Sunday, September 20, 2009

"sTori Telling" by Tori Spelling with Hilary Liftin

sTori Telling by Tori Spelling with Hilary Lifton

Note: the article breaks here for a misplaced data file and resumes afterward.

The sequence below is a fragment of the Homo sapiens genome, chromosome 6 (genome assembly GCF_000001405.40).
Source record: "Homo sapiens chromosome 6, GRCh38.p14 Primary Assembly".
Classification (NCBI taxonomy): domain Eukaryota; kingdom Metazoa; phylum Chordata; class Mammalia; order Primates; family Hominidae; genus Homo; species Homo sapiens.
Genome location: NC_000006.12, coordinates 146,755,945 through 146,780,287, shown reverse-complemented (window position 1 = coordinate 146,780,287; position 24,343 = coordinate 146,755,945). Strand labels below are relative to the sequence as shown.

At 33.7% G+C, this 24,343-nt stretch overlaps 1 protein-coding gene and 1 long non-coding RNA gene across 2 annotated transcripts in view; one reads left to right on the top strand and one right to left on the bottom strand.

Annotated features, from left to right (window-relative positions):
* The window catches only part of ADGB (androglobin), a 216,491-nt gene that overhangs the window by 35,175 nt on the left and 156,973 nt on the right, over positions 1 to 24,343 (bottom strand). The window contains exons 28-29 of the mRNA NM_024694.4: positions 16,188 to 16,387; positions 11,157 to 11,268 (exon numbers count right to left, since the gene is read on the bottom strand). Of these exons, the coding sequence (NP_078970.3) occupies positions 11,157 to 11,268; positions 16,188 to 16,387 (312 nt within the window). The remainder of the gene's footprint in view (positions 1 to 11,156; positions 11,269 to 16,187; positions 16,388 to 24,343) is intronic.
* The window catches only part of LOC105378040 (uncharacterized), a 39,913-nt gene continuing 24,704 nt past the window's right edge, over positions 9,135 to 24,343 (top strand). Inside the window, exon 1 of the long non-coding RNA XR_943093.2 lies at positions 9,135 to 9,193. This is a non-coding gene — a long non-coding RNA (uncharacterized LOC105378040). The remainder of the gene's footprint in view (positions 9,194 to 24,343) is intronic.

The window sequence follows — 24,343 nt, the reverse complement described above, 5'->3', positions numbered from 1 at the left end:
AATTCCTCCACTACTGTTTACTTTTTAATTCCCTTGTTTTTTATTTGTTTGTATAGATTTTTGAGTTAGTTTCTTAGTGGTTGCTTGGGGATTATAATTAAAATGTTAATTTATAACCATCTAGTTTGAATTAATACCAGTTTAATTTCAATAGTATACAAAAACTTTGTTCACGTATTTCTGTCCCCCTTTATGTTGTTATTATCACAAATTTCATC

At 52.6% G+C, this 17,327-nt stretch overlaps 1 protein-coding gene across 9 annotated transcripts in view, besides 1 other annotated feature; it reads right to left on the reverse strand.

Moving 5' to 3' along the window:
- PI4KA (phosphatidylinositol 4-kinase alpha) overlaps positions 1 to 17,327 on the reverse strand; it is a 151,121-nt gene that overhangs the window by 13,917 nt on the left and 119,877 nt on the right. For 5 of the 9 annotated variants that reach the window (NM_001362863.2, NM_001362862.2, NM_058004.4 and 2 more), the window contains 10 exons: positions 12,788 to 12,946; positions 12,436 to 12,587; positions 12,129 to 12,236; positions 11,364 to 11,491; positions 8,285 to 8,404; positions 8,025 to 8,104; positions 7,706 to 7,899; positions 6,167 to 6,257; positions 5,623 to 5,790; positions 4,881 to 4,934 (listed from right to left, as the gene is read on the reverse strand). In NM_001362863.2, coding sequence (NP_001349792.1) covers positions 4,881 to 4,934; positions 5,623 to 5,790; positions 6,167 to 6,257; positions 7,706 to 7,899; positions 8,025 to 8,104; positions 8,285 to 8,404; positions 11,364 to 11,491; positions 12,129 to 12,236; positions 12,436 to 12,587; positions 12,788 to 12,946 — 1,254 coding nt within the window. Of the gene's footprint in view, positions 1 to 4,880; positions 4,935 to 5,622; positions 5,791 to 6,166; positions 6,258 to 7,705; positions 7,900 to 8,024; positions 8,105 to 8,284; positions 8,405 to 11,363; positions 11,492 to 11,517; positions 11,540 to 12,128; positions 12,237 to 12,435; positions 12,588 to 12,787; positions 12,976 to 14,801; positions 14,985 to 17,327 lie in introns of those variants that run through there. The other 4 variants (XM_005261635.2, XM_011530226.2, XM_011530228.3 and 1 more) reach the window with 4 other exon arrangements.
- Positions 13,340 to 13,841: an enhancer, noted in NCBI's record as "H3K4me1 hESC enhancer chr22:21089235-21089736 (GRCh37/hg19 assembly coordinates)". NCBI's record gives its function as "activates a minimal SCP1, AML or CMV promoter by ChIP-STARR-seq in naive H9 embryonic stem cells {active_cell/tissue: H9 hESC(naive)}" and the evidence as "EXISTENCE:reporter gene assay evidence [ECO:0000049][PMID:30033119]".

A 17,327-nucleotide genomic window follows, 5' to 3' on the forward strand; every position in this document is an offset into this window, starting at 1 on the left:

Before I start my review I need to preface this with a few things. Although I did watch 90210 for a long time I have never seen either of Tori Spellings reality shows and actually got kind of sick of the back and forth feud in the tabloids between her and her mother. That said I was intrigued when I came across this book on the shelf at the library and checked it out and I am very glad that I did. The first two chapters were nothing special and I put the book down and, as mentioned in a previous post, I might not have picked it back up again except that it was due back on Tuesday and I knew it was a now or never kind of deal. Yes, I could have requested it and waited for it be returned or looked for it again, but if I check a book out once and don't get to it chances are I won't be bringing it home again unless there is some reason why I have to read it and this one would have been unlikely to be a book I would have to read for anything.This book was a great read, after the first two chapters the pacing moved very fast and I could almost hear her voice in my head telling the story. It was like she is talking to her friend and dishing about her life, catching up with someone she hasn't seen in a while and filling in the gaps left between what came out in tabloids and what really happened. Although celebrities may deal with slightly different problems than most of us encounter every day (when was the last time you had to worry about being photographed in the same outfit you had worn on a different shopping trip) they still worry about money and safety and their families and health. They still get their hearts broken and make mistakes and instead of being able to nurse those wounds alone they also have to deal with it being written about and speculated about. Tori covers a lot of moments from her childhood on up to after her son was born. She did release another book about motherhood probably after this one but I've never read it (I guess I'll need to be on the lookout for that at the library!). I know that this story is just told from her perspective so it would be unlikely for her to paint herself too negatively, but she does take responsibility for things she did during her first marriage, she does admit to making mistakes, and a lot of times she tries to see where her mother was coming from when they disagreed about things. One of her big points is that she grew up in a family with a lot of money and as a child and young adult she never thought about it or how much she was spending. No one at home taught her how to be responsible because there was always enough for everything. When she went into debt she had to change her way of thinking and living and learn how to be fiscally responsible which is tough for everyone. She is at time funny as well as candid and easy to read. A fun escape from everyday life!

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